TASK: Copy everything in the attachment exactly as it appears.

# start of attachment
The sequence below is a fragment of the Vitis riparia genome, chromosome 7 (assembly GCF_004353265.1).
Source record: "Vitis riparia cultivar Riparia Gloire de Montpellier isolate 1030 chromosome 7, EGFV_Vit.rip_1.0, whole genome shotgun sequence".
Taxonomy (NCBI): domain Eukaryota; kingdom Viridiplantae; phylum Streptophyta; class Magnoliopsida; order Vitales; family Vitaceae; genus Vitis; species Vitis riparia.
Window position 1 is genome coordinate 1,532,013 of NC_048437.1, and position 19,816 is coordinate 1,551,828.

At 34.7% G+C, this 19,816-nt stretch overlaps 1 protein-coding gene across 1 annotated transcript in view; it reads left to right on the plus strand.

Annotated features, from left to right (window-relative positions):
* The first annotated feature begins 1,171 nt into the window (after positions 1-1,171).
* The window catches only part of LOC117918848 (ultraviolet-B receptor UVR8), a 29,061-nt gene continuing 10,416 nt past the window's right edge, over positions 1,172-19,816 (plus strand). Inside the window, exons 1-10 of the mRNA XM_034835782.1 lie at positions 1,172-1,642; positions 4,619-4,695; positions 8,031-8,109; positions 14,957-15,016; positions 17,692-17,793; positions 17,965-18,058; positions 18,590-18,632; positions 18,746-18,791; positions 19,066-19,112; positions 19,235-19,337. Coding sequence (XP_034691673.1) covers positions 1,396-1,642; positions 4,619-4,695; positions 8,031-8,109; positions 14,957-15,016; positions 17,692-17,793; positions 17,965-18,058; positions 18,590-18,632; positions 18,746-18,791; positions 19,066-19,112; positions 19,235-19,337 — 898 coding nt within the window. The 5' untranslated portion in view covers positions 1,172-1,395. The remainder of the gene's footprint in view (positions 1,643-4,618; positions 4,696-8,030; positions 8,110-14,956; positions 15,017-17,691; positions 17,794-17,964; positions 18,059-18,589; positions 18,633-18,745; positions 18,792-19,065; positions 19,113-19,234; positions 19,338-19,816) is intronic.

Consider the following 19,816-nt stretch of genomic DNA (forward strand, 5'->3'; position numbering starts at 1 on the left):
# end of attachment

The sequence below is a fragment of the Vitis riparia genome, chromosome 7 (assembly GCF_004353265.1).
Source record: "Vitis riparia cultivar Riparia Gloire de Montpellier isolate 1030 chromosome 7, EGFV_Vit.rip_1.0, whole genome shotgun sequence".
Taxonomy (NCBI): domain Eukaryota; kingdom Viridiplantae; phylum Streptophyta; class Magnoliopsida; order Vitales; family Vitaceae; genus Vitis; species Vitis riparia.
Window position 1 is genome coordinate 1,532,013 of NC_048437.1, and position 19,816 is coordinate 1,551,828.

At 34.7% G+C, this 19,816-nt stretch overlaps 1 protein-coding gene across 1 annotated transcript in view; it reads left to right on the plus strand.

Annotated features, from left to right (window-relative positions):
* The first annotated feature begins 1,171 nt into the window (after positions 1-1,171).
* The window catches only part of LOC117918848 (ultraviolet-B receptor UVR8), a 29,061-nt gene continuing 10,416 nt past the window's right edge, over positions 1,172-19,816 (plus strand). Inside the window, exons 1-10 of the mRNA XM_034835782.1 lie at positions 1,172-1,642; positions 4,619-4,695; positions 8,031-8,109; positions 14,957-15,016; positions 17,692-17,793; positions 17,965-18,058; positions 18,590-18,632; positions 18,746-18,791; positions 19,066-19,112; positions 19,235-19,337. Coding sequence (XP_034691673.1) covers positions 1,396-1,642; positions 4,619-4,695; positions 8,031-8,109; positions 14,957-15,016; positions 17,692-17,793; positions 17,965-18,058; positions 18,590-18,632; positions 18,746-18,791; positions 19,066-19,112; positions 19,235-19,337 — 898 coding nt within the window. The 5' untranslated portion in view covers positions 1,172-1,395. The remainder of the gene's footprint in view (positions 1,643-4,618; positions 4,696-8,030; positions 8,110-14,956; positions 15,017-17,691; positions 17,794-17,964; positions 18,059-18,589; positions 18,633-18,745; positions 18,792-19,065; positions 19,113-19,234; positions 19,338-19,816) is intronic.

Consider the following 19,816-nt stretch of genomic DNA (forward strand, 5'->3'; position numbering starts at 1 on the left):